The Samsung Notebook Odyssey Z could benefit from a stepped up GPU, even in its 10 Series class, but it’s otherwise a compelling machine – even if it verges on utilitarian in many ways.
120Hz G-Sync display
Easy to use
Mostly bland design
GPU could be better even in-class
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Samsung has continued its ‘Odyssey’ into true gaming laptops with the updated Notebook Odyssey Z. This laptop isn’t the most powerful Samsung gaming laptop, as that title goes to the model it showed off at CES 2019, but it offers a balanced package with a more portable 15.6-inch display, an 8th-Generation Intel Core i7 processor (CPU), and Nvidia GeForce GTX 1060 graphics.
Here is the Samsung Notebook Odyssey Z configuration sent to TechRadar for review:
CPU: 2.2GHz Intel Core i7-8750H (six-core, 9MB cache, up to 4.1GHz)
Graphics: Nvidia GeForce GTX 1060 6GB
RAM: 16GB DDR4 (2,400MHz)
Screen: 15.6-inch, 1080p (1,920 x 1,080, IPS, 16:9 aspect ratio, anti-glare, 120Hz)
Storage: 500GB PCIe NVMe SSD (461GB available)
Ports: 2 x USB-A 3.0, 1 x USB-A 2.0, 1 x USB-C (5Gbps., 4K display out), HDMI, headset jack, RJ-45 Ethernet port, security slot
Connectivity: 802.11ac (2x2) Wi-Fi, Bluetooth 4.1, Gigabit Ethernet
Camera: HD (720p, 0.9MP) webcam
Weight: 5.29 pounds (2.4kg)
Size: 14.79 x 10.04 x 0.7 inches (375.7 x 255 x 17.8mm; W x D x H)
Price and availability
The Notebook Odyssey Z comes in one configuration that costs $1,799 (about £1,395, AU$2,590) retail, but we have seen it for substantially less, likely as a result of 9th-Gen Intel processors and Nvidia 20-Series graphics processors (GPUs) appearing in laptops with sleeker designs.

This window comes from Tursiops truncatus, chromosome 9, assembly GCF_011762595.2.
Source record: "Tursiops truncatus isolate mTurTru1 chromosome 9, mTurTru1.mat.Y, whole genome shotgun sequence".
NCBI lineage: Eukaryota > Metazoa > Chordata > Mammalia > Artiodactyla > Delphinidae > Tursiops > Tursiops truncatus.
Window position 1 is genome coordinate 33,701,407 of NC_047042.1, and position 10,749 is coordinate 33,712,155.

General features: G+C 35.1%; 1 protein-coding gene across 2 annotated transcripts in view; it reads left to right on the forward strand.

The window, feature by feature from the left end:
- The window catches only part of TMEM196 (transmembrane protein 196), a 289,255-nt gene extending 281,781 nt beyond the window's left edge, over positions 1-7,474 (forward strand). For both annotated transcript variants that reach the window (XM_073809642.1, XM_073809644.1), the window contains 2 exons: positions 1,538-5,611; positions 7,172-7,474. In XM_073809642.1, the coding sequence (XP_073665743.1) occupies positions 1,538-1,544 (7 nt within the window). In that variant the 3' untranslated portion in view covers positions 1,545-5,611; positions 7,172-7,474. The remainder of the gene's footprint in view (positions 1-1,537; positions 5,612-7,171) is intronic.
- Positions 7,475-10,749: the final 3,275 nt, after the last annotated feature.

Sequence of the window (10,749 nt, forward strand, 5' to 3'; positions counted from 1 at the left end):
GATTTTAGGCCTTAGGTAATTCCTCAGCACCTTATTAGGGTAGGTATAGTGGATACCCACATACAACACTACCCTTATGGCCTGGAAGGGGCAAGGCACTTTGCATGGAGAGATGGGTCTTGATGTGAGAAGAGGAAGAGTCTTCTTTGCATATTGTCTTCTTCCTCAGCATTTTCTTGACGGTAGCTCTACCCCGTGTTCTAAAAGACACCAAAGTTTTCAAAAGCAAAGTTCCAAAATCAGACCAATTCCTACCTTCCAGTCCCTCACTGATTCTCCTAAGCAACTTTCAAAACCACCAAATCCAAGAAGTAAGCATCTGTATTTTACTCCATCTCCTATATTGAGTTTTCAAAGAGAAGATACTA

The retail price puts it in a tough spot, as the new Razer Blade 15 comes in at just $1,999 (about £1,530, AU$2,820) with beefed-up specs and a more modern design. The $1,799 (about £1,289, AU$2,349) MSI GS65 Stealth runs right against the Odyssey Z with options for upgraded GPUs.
For a gaming laptop, the Samsung Notebook Odyssey Z isn’t screaming its status, but it also doesn’t sneak by as an understated machine.
The brushed aluminum cover is shiny, and the Odyssey logo on that back cover is even shinier.
The unusual keyboard-forward design is also eye-catching enough to make people ask questions about the laptop’s nature.
The back cover may earn the Notebook Odyssey Z some style points, but that’s just about where they end. The rest of the laptop is made with an unassuming gray plastic that does a decent job posing as metal.
Despite its lack of style points, the Notebook Odyssey Z gets plenty of utility points. The I/O is substantial, with multiple USB ports on each side (including USB-C with support for 4K video output), HDMI, Gigabit Ethernet and a 3.5mm headset jack on the only side of a laptop these should show up — the left side.
The keyboard forward design may seem a little awkward at first, but it has some serious positives. For one, it opens up more channels for airflow, with air coming in through the top and bottom of the Notebook Odyssey and expelled through the back and right side. This also distances the laptop’s heat dissipation from the keyboard, meaning fewer concerns about sweaty palms when the computer is working hard.